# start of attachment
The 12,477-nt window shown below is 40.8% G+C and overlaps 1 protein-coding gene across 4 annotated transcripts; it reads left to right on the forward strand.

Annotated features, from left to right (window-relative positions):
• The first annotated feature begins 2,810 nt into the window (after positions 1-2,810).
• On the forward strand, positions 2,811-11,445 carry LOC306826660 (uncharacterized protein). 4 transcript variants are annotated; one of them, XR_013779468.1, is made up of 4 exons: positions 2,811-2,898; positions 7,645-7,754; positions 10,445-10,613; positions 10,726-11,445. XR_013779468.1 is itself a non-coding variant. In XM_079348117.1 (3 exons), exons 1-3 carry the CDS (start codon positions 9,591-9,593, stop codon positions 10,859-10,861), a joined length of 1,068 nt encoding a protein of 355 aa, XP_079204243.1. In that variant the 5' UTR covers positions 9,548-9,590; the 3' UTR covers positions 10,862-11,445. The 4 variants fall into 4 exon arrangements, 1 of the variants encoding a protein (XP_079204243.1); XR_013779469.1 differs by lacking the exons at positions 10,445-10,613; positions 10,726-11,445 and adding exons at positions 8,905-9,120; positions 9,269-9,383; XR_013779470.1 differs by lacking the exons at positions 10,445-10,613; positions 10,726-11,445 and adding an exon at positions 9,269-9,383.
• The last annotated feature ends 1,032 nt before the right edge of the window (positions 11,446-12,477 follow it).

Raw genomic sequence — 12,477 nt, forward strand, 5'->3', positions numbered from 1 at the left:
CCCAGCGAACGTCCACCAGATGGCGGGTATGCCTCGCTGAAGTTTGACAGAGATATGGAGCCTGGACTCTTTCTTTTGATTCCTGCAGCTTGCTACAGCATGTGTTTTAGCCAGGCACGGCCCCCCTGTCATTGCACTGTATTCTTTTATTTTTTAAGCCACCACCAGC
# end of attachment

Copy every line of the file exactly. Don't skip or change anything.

The 12,477-nt window shown below is 40.8% G+C and overlaps 1 protein-coding gene across 4 annotated transcripts; it reads left to right on the forward strand.

Annotated features, from left to right (window-relative positions):
• The first annotated feature begins 2,810 nt into the window (after positions 1-2,810).
• On the forward strand, positions 2,811-11,445 carry LOC306826660 (uncharacterized protein). 4 transcript variants are annotated; one of them, XR_013779468.1, is made up of 4 exons: positions 2,811-2,898; positions 7,645-7,754; positions 10,445-10,613; positions 10,726-11,445. XR_013779468.1 is itself a non-coding variant. In XM_079348117.1 (3 exons), exons 1-3 carry the CDS (start codon positions 9,591-9,593, stop codon positions 10,859-10,861), a joined length of 1,068 nt encoding a protein of 355 aa, XP_079204243.1. In that variant the 5' UTR covers positions 9,548-9,590; the 3' UTR covers positions 10,862-11,445. The 4 variants fall into 4 exon arrangements, 1 of the variants encoding a protein (XP_079204243.1); XR_013779469.1 differs by lacking the exons at positions 10,445-10,613; positions 10,726-11,445 and adding exons at positions 8,905-9,120; positions 9,269-9,383; XR_013779470.1 differs by lacking the exons at positions 10,445-10,613; positions 10,726-11,445 and adding an exon at positions 9,269-9,383.
• The last annotated feature ends 1,032 nt before the right edge of the window (positions 11,446-12,477 follow it).

Raw genomic sequence — 12,477 nt, forward strand, 5'->3', positions numbered from 1 at the left:
CCCAGCGAACGTCCACCAGATGGCGGGTATGCCTCGCTGAAGTTTGACAGAGATATGGAGCCTGGACTCTTTCTTTTGATTCCTGCAGCTTGCTACAGCATGTGTTTTAGCCAGGCACGGCCCCCCTGTCATTGCACTGTATTCTTTTATTTTTTAAGCCACCACCAGC